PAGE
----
Editor’s Note: Andrew Yang is founder of Venture for America and a Democratic presidential candidate. The opinions expressed in this commentary are his own.

When I look back at my childhood, I remember riding a bike around the neighborhood and playing basketball with friends. But today, children are spending their free time on computers and smartphones more than they’re riding bikes or playing ball. More than half of children ages 8 to 12 have their own tablet and a quarter of them have their own smartphone. Kids are getting hooked on apps like Facebook, Instagram and Twitter and spending too much time on digital devices.

This technology is addictive and damaging the mental health of our children. Research shows that too much time spent on social media increases stress, anxiety, depression and feelings of isolation. Other studies have found that extended screen time can negatively affect sleep.

Over the past couple of decades, giant tech companies have largely operated in an environment of self-regulation. As a result, we’ve seen technological marvels that would have been unthinkable a generation or two ago. Who doesn’t enjoy the ability to video chat with a parent or child instantaneously? But are we truly better off? And what are we trading for that convenience? The health of our kids, and of generations to come, depends on us taking action now.

As president, I will establish a Department of the Attention Economy that will work with tech companies and implement regulations that curb the negative effects of smartphones and social media. We need 21st century solutions for 21st century challenges. Breaking up Facebook or Apple sounds good, but it wouldn’t address this issue. If anything, having four Facebooks competing for our attention might make the problem worse.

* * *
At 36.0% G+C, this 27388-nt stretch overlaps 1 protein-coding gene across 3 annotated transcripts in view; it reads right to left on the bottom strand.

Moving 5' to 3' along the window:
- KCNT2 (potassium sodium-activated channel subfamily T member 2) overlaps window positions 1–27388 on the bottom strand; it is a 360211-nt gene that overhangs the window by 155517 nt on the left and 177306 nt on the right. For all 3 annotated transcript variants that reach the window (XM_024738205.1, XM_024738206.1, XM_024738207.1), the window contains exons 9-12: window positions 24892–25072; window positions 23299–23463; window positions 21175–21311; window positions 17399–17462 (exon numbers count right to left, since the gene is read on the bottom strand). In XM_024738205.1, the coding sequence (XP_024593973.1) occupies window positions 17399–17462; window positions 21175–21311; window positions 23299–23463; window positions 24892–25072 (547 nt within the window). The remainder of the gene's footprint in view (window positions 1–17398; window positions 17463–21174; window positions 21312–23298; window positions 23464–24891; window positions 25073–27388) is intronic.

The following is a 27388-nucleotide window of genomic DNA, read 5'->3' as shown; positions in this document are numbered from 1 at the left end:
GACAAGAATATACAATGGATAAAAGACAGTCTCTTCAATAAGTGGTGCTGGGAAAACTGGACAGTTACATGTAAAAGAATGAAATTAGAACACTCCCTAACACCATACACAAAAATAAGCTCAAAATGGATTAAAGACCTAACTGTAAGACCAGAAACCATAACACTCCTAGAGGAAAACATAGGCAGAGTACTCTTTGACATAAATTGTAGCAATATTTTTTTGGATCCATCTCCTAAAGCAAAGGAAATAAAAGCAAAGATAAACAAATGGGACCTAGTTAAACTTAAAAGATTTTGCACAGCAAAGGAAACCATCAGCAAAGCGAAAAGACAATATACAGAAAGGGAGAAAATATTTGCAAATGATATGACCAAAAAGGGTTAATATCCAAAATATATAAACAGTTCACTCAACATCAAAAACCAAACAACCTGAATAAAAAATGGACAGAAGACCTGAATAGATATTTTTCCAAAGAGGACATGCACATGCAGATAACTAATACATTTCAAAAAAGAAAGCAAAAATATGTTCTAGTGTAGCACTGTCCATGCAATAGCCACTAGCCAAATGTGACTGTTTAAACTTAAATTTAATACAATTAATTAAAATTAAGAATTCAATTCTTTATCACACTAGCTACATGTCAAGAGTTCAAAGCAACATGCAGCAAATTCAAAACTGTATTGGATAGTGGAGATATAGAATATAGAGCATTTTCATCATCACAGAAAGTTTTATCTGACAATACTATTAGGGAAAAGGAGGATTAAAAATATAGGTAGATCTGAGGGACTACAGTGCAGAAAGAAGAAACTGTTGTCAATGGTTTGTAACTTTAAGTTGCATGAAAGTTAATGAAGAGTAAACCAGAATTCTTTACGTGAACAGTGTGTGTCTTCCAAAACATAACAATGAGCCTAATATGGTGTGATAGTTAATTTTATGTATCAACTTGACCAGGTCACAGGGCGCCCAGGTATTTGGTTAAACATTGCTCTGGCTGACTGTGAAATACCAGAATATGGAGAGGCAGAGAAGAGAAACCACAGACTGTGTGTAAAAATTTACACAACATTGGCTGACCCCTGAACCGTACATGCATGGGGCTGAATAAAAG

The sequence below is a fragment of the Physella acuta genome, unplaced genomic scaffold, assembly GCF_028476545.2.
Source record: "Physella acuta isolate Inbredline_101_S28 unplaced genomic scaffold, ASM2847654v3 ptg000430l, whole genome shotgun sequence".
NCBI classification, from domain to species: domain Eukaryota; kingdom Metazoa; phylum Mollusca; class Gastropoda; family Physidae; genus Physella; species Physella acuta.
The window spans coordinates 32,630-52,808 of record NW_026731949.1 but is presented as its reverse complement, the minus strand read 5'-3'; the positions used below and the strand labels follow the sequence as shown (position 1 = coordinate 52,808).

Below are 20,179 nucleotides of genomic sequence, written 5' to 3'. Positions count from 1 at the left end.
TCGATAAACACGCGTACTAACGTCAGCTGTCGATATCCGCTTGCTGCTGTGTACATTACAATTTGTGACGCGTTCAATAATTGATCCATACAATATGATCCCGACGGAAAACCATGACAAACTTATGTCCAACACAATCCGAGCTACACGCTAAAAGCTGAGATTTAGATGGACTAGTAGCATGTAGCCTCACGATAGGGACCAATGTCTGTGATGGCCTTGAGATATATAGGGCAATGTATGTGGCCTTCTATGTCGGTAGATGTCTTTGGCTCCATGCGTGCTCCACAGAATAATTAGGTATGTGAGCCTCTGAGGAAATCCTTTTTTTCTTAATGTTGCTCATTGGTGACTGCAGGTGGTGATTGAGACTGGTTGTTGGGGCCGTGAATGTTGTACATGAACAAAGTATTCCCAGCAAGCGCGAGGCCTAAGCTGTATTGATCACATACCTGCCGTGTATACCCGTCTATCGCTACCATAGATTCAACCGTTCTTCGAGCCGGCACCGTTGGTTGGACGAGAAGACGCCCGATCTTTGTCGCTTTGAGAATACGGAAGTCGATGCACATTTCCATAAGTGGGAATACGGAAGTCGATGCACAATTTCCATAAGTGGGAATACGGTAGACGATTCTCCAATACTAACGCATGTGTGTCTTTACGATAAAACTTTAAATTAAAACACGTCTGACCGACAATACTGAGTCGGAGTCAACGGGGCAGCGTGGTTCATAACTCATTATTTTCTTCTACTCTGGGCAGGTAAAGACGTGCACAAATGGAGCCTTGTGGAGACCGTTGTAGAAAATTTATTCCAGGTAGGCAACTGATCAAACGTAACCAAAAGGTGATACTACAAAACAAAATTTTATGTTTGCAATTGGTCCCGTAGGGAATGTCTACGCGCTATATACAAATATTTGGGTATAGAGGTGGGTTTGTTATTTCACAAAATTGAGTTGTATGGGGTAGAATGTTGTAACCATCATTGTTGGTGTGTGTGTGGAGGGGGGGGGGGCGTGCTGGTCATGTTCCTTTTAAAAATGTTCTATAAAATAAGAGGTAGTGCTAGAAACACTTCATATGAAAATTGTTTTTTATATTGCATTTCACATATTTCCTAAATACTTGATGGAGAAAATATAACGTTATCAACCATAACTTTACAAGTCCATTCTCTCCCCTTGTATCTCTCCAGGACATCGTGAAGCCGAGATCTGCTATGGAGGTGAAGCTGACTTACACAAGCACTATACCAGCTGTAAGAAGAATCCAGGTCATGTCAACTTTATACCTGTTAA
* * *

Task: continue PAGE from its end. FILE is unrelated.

We can start by curbing design features that maximize screen time, such as removing autoplay video and capping recommendations for videos, articles and posts for each user each day. Platforms can also use deep-learning algorithms to determine whether a user is a child, and then explore capping the user’s screen hours per day.

Design features that encourage social validation should also be removed. Instagram is leading the way by testing hiding likes on the posts of some users. That’s a step in the right direction and it should be implemented as soon as possible. In addition, the number of followers a person has on social media should be hidden too, as it represents a false equivalence with a person’s social standing.

Another area that deserves attention is the content our kids consume. When I was growing up, television time meant morning cartoons and after-school specials. Rules and standards should be established to protect kids from graphic content and violent imagery. Subsequently, these regulations would also incentivize the production of high-quality content and positive programming.

It shouldn’t stop there. Parents have a major role to play — and they want to — but they could use some help. Companies should be required to provide parents with guidance on kid-healthy content (similar to the rating system for TV or movies), and parents should easily be able to monitor content and screen time for children.

Finally, schools can set an early standard for our kids. This requires teaching kids about responsible technology use as part of the health education curriculum. We can also teach children how to assess the quality and source of information so that they’re not susceptible to misinformation when they come across it online.

It’s right to embrace technology and all the conveniences and advantages that come with it. But we can’t embrace it at the cost of our humanity. We owe our children a new way forward in this technology-driven era.